If a second Tier 2 partner is prohibited, ESPN still gets their choice of all league games while Fox chooses from the existing 12. Could subsequent games be shown by a Tier 3 media partner such as Amazon Prime or Apple+ TV?
This would water down the visibility of those games such as Houston/Iowa State or Kansas/Baylor by bumping them to a streaming partner, but would certainly set the league up for its next contract after 2031.
Question #05: Stanford, Cal and Washington share valuable research (i.e. educational benefit) with the schools in their conference. Are the PAC members willing to surrender visibility and security to maintain that affiliation even if there were no guarantees of continuance after just a few years?
There are several Tier I Research institutions (Texas Tech, Baylor, Kansas (also AAU)) in the XII, but, unless Rice were to be invited, nothing that could match what those three offer would be available in the Conference.
Caveat: Would Colorado even be considered? Would Colorado stoop to returning to the XII?
Colorado has already spurned the league once. And, their recent comments that the XII is a "JUCO" league clearly didn’t sit well with the XII fanbase. Would the XII offer them the phone number of the WAC or WCC instead?
As for Colorado’s perspective, the original reason they left was they were unable to tolerate the domination of the league by the University of Texas. The Longhorn Network was a thorn in everyone’s side and Texas’ insistence they be allowed perks none of the other universities (other than Oklahoma) could enjoy sent them spiraling off to the PAC. Nebraska, Texas A&M and Missouri also bailed on the conference because of Texas’ buffoonery.
Texas is no longer a member after 2025. Does that make a difference?
Question #06: Gonzaga has approached the XII about the possibility of their joining the league. Is this doable?
First off, Texas and OU are paying a combined $160M ($80M each) to get out of the league.
Secondly, Gonzaga does not have a football program so would not bring football dollars to the table. But, the do have a premier basketball program which brings "March Madness" money to the table. They also have baseball, softball and other sports that could enhance the portfolio of the league and provide content the media partners could use to populate those December through July broadcast time slots.
Gonzaga would not gain a full share of the media rights deal – only about 20% as that is all the "secondary" sports provide. So, 20% of $31.7M would be a little less than $6½M. I’m hearing the figure being considered is closer to $8-$10M (at least double what they are getting now). The league could pay that for the duration of the new deal out of the money UT and OU are paying in exit fees.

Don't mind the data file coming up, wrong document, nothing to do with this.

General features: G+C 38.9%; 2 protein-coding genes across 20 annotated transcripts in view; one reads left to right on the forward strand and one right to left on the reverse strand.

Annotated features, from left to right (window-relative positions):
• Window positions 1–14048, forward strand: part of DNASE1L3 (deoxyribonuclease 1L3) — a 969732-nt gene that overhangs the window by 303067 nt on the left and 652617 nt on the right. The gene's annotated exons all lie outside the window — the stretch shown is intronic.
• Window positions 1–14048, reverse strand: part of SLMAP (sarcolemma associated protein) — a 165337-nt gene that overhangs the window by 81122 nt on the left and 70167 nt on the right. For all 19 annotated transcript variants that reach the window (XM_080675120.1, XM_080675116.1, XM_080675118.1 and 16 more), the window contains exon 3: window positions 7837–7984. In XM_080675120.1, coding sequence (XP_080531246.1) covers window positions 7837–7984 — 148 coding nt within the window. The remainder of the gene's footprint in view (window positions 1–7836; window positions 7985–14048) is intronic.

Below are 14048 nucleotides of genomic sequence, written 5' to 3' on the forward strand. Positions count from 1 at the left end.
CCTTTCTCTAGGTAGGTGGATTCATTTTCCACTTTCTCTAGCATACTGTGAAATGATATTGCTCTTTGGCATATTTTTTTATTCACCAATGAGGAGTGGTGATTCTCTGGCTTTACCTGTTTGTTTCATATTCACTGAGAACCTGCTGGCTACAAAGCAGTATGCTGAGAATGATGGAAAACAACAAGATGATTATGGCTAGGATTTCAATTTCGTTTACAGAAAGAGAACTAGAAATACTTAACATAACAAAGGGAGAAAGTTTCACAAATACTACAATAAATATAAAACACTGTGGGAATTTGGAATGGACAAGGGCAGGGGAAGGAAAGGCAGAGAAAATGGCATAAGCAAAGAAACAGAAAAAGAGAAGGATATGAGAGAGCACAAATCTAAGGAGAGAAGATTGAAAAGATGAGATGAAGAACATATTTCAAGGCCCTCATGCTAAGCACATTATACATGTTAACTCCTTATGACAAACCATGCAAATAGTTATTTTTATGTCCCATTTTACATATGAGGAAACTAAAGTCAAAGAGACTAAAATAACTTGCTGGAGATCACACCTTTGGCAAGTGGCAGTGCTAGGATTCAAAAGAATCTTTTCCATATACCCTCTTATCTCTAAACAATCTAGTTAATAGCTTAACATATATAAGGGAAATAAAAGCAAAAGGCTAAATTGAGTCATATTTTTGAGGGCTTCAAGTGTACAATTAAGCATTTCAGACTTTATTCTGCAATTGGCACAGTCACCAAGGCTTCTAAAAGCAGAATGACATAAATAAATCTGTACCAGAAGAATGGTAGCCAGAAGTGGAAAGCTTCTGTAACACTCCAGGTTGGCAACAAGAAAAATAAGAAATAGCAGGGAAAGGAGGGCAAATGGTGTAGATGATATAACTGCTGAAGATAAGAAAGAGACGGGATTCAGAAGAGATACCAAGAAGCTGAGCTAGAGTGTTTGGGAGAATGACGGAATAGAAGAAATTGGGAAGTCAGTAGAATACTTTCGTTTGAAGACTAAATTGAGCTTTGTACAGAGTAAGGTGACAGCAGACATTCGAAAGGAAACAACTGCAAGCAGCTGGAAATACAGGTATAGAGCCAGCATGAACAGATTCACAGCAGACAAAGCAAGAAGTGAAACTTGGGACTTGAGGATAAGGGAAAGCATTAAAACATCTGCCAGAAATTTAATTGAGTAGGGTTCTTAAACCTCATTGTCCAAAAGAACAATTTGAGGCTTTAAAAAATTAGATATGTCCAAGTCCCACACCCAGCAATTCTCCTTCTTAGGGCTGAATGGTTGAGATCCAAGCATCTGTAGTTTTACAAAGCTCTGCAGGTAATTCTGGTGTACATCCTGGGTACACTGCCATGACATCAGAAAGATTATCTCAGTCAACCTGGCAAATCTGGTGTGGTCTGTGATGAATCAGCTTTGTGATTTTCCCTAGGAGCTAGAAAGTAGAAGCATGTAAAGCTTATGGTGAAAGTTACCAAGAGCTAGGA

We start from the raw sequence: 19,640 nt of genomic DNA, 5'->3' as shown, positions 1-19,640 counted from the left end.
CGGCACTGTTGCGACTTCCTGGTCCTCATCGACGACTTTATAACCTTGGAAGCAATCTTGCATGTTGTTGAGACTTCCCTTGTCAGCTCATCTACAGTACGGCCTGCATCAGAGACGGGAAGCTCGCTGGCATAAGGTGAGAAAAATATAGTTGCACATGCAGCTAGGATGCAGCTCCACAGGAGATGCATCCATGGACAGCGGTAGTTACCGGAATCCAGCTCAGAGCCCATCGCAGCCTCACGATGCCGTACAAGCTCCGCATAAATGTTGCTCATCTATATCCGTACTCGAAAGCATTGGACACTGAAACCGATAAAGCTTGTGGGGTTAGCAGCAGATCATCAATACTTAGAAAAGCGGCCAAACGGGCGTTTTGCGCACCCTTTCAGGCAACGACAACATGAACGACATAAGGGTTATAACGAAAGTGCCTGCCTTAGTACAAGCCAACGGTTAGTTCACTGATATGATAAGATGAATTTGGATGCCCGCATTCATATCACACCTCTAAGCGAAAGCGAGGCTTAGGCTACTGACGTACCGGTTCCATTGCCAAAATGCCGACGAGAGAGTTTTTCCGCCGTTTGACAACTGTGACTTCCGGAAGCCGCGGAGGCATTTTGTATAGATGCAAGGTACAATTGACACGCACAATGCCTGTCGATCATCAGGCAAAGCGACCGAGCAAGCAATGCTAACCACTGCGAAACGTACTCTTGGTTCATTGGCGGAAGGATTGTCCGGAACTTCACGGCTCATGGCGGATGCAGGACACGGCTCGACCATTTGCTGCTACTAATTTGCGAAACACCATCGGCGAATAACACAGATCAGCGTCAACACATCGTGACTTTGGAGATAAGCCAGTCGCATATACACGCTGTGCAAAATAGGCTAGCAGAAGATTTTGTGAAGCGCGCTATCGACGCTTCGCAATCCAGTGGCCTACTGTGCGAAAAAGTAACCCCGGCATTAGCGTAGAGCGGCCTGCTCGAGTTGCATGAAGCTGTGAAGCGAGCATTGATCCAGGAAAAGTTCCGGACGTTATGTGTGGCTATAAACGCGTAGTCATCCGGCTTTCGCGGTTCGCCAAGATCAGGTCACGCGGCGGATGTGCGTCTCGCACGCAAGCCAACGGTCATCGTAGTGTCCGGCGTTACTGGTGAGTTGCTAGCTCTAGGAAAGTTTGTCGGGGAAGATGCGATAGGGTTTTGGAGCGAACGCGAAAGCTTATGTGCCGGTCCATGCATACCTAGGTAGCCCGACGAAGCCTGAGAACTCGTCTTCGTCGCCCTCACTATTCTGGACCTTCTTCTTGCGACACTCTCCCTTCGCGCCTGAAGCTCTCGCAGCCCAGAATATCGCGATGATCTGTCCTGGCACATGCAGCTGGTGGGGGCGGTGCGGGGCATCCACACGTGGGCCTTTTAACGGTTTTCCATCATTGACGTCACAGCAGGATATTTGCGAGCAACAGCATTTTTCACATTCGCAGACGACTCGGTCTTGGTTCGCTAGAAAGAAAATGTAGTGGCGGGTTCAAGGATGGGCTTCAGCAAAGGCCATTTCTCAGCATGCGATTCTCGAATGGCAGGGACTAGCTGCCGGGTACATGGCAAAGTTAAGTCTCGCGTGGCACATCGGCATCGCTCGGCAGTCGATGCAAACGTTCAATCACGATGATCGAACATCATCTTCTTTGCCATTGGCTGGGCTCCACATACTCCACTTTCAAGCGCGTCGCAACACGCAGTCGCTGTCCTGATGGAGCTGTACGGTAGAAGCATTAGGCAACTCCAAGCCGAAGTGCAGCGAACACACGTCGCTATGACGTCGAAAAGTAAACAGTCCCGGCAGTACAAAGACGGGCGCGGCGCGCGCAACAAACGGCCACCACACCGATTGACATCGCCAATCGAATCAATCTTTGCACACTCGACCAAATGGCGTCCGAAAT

The XII is already the premier league in both men’s and women’s basketball having won the last two NCAA Men’s titles and at least a couple of the last 5 NCAA Women’s titles. And, the league’s baseball is on par with any other conference. It would be insane to not consider bringing in yet another massive name to add to the Madness of March to carry the XII flag.
Question #07: What happens if the ACC sees the direction the XII Is going coupled with the financial behemoths that B1G and SEC have become and enough ACC schools band together to see what they can get by dissolving that conference?
- · The SEC already has Florida and they have, traditionally, been opposed to allowing Florida State or Miami to come into that conference.
- · It has Georgia, so Georgia Tech might also be blocked.
- · Would South Carolina want to share a conference with Clemson? On top of already having to deal with Alabama, LSU, Georgia and Florida?
- · Can Kentucky block Louisville? Would they?
It is my understanding that any additions to the SEC requires 100% of the vote by the existing conference members. Many of these members have, in the past, rejected the idea of other institutions in their states being allowed into the hallowed corridors of the SEC.
But, if the ACC dissolves… do those SEC schools allow the XII and B1G to gain Clemson, Florida State as well as Atlanta (Georgia Tech) rather than securing them for their conference?
Pitt would be an ideal addition to the XII. Louisville, Virginia and Virginia Tech would also be ideal travelling partners for West Virginia (which has long suffered the daunting pressures travel to face their XII foes has presented). That has already been alleviated a little with the addition of Cincinnati.
Of course, Virginia (along with Duke and North Carolina) could well be sucked up by the B1G. Clemson would likely prefer the B1G to the XII – if they can’t get into the SEC as their likely first choice.
Florida State and Miami would be great for UCF and you could argue that USF would also be a good add. It would also be preemptive as USF and UCF are two of the largest student bodies in the country and, although relatively new institutions, are rolling out alumni as fast as anyone. If they are not already a worth add, by the end of 2031, they well could be and would already be in the XII.
Georgia Tech might draw the interest of the B1G as they are an AAU school. And, they’d travel well with Clemson.
NC State would be a good get for the XII. But, where would Boston College, Syracuse and Wake Forest go? BC "Flutied" themselves into prominence at one point, but have never been a great football school other than that. Syracuse has, historically, been a great football power. But, not since they joined the ACC. Wake Forest occasionally has good basketball teams…
There are a lot of dynamics that will draw consideration should the ACC fold.
Final Question: If the XII continues to grow, whether or not they achieve a massive cadre of schools and coast-to-coast glory, do they rebrand as something else? Do they remain the Big XII?